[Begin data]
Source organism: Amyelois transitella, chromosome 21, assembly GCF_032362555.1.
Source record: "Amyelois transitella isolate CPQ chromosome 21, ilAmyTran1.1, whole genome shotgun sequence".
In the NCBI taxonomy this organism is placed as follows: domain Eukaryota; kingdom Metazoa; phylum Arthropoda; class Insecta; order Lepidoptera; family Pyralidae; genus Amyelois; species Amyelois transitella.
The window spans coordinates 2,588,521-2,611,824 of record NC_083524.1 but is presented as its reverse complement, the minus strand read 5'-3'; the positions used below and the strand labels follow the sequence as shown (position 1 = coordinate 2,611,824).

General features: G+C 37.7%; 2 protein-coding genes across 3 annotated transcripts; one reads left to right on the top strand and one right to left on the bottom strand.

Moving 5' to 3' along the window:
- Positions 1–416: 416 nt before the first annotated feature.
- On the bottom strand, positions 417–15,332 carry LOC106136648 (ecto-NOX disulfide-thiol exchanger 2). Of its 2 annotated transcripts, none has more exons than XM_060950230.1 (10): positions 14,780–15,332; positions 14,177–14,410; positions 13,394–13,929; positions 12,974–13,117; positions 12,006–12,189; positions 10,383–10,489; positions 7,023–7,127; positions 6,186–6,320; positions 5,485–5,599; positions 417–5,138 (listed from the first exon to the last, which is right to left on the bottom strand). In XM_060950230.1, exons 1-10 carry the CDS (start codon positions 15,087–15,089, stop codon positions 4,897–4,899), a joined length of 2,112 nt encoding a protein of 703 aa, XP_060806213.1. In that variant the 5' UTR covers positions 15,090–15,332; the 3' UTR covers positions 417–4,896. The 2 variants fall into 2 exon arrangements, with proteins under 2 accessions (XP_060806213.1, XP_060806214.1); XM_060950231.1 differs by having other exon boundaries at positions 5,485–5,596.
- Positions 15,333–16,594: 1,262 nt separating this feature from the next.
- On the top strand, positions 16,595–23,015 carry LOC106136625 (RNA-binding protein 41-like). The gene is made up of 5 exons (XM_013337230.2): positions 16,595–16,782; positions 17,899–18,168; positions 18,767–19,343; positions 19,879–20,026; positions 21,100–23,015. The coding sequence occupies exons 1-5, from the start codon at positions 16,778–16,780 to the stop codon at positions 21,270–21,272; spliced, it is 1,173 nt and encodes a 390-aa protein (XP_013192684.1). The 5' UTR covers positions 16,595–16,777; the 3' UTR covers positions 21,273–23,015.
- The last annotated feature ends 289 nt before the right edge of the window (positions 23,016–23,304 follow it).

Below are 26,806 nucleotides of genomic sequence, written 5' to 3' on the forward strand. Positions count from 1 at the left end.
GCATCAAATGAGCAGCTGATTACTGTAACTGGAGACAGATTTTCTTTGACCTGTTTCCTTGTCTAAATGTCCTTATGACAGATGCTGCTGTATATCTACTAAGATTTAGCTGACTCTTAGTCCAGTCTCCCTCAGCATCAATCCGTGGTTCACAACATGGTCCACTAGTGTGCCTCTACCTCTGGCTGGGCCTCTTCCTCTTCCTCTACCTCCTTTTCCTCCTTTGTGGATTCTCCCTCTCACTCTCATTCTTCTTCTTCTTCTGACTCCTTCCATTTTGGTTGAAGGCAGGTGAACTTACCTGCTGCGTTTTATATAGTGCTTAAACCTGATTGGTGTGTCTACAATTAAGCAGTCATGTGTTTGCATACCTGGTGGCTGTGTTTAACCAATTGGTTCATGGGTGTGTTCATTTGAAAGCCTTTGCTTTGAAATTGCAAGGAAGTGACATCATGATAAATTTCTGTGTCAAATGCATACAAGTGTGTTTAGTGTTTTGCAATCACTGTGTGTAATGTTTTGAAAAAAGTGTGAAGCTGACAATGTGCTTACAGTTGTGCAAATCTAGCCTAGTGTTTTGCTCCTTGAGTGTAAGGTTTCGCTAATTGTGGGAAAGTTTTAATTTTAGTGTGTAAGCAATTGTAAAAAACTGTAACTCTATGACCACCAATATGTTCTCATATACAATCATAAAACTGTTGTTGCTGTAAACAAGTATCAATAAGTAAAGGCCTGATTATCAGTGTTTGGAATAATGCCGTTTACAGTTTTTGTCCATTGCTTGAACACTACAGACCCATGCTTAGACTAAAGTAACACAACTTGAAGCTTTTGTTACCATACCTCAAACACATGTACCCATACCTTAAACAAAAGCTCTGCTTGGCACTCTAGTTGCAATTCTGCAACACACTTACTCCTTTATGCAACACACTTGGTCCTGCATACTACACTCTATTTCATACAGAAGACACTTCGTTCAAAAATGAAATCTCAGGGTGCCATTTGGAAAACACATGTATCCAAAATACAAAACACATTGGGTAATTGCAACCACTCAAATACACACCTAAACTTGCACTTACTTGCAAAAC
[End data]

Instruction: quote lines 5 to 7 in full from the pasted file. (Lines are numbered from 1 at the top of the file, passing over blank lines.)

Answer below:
General features: G+C 37.7%; 2 protein-coding genes across 3 annotated transcripts; one reads left to right on the top strand and one right to left on the bottom strand.

Moving 5' to 3' along the window:
- Positions 1–416: 416 nt before the first annotated feature.